Understood Steve, but it’s the effective cost of the fuel after one factors in the impact of the hedge that matters. Looking at the “actual cost” of the fuel, as you say, doesn’t account for the whole picture. For example, Airline A paid on average an “actual cost” $3.00 per gallon for fuel over the last year, as did Airline B. Airline B was unhedged. Airline A was hedged, and the hedge had the impact of the airline getting a $1.00 per gallon net benefit, after taking into account hedging costs. The net result is that Airline A’s effective cost of fuel was $2.00 per gallon. That benefit shows up directly in the airline’s operating cash flow. In other words, the money that the airline makes with a successful hedge can’t simply be ignored – it very much impacts the airlines competitive disposition.

    All other things being equal, which airline would you have rather held stock in at the beginning of the year?

  10. Tim says:

    Corey – have a look at my Airline A/Airline B example above and please get back to me….

    • Corey says:

      Tim – the subtlety in your example lies in the fact that the the income from hedging doesn’t necessarily apply to just the cost of fuel. Let’s say that Airline A made $100 MM in the year from its hedging strategy. That $100 MM goes straight to their bottom line and not to offsetting their spot fuel prices (unless they have some kind of weird setup that I am unaware of). It is just another source of income for them. As such, they gain no competitive advantage in flying airplanes. What they get is another source of revenue (that, yes, they can use that money to price tickets lower; but they were not able to create more value or reduce the cost of flying the airplane). If that is the case, they should just create another business solely dedicated to hedging or selling Kit Kats, or whatever else they want to do.

      The only way the SWA would have a CA over its rivals is if they literally pay less at the pump than others due to some contractual agreement with a fuel provider (giving them a cost advantage), which is not what they are doing with their hedging operations.

      • Tim says:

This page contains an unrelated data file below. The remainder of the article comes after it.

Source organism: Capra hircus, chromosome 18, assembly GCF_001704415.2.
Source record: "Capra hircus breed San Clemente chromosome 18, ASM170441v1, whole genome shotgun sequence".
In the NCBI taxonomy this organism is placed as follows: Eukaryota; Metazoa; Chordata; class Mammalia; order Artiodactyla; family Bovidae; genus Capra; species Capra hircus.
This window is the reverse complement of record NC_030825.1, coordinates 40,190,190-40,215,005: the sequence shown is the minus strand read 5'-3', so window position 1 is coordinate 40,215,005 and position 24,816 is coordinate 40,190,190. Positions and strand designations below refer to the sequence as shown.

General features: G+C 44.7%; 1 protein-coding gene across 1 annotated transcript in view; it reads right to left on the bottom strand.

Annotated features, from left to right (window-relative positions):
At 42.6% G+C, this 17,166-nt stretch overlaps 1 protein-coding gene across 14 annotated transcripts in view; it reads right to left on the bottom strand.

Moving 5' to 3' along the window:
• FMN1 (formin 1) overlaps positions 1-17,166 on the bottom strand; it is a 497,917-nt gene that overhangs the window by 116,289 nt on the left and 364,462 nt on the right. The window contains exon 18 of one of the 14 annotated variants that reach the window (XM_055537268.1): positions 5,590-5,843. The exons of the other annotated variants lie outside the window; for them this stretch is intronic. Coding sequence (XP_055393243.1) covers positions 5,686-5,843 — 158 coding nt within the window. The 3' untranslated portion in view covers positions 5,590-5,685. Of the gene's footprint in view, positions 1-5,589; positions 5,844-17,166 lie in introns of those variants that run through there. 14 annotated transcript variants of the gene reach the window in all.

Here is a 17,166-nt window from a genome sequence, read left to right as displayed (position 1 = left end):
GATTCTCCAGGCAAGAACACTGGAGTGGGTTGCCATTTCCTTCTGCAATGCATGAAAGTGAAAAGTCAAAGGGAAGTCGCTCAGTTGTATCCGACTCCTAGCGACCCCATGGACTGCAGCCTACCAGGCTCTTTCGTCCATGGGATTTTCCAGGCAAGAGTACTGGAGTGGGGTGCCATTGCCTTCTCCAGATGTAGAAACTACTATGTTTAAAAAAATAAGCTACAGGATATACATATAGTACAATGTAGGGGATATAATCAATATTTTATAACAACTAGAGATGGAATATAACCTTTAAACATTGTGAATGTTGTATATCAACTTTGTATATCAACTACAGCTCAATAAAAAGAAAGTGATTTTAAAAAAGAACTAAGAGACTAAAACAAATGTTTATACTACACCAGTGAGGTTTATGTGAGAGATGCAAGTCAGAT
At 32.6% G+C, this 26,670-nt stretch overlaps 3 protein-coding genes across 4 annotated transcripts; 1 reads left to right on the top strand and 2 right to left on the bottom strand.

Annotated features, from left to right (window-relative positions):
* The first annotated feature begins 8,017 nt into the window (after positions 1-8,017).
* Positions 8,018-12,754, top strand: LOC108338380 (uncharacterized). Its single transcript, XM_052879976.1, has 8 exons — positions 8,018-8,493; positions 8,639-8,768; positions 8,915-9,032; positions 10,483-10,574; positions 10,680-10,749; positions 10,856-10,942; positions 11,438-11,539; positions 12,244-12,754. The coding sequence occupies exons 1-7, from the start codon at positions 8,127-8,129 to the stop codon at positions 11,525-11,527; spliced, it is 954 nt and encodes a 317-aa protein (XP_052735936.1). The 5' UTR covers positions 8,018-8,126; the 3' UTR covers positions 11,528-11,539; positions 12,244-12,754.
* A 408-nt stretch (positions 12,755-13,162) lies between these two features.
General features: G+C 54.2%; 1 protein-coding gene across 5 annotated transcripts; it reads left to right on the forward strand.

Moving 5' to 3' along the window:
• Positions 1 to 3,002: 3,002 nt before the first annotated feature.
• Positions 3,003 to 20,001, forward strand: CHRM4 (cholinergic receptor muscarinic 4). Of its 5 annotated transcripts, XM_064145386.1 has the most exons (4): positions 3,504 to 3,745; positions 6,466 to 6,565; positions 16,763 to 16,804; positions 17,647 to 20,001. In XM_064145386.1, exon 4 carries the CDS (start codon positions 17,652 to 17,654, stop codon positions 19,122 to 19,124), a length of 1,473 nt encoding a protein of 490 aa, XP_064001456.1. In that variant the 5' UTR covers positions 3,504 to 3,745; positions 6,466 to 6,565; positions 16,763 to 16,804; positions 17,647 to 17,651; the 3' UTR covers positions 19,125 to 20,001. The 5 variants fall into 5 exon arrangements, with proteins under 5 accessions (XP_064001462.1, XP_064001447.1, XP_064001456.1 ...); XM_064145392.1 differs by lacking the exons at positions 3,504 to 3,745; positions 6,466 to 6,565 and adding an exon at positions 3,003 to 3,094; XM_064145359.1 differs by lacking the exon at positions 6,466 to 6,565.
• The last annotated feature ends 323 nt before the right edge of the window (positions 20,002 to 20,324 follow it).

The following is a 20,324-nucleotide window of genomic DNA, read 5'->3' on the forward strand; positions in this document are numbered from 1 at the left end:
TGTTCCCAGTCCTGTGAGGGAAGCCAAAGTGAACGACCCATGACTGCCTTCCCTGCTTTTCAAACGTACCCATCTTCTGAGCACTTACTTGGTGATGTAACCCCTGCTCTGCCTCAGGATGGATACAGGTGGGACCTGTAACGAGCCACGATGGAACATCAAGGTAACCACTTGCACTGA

Money is fungible, so having another income stream of $100MM relative to the competition is no different than paying less at the pump by the same amount. Both impact the bottom line and result in competitive advantage.

        I’m curious – what do you do for a living? Me – I’m a senior manager for a major international oil company, selling jet fuel to commercial airlines and the military.

        And you never answered my question from above – in the example, would you have rather been a shareholder of Airline A or B?

      • stevepostrel says:

        It is indeed always better to own a company that successfully speculates in addition to its operating business–you own two separate profit centers. But it would be equally good to own two separate businesses, one that successfully speculates and one that runs an airline business.

        The point is that putting them together does nothing to improve either one for a company in the condition of Southwest Airlines. The hedging, if successful speculation, makes money but does not make SWA more competitive because it doesn’t lower their operating costs. If SWA successfully speculated in licorice futures it would have the same implications as fuel speculation–it just creates another pool of profit unrelated to the efficiency of the operating business.

      • Corey says:

        Tim – I would rather be a shareholder of a company that makes the most profit, and that does not necessarily mean the firm that is hedging. I’m an entrepreneur in the tech space and I don’t think our profession has any bearing on the context of this conversation.

        I believe that your definition of CA is differnent than normal conventions used, thus the back and forth banter. There really is no more to say on this topic than we already have here. Good luck!

  11. Tim says: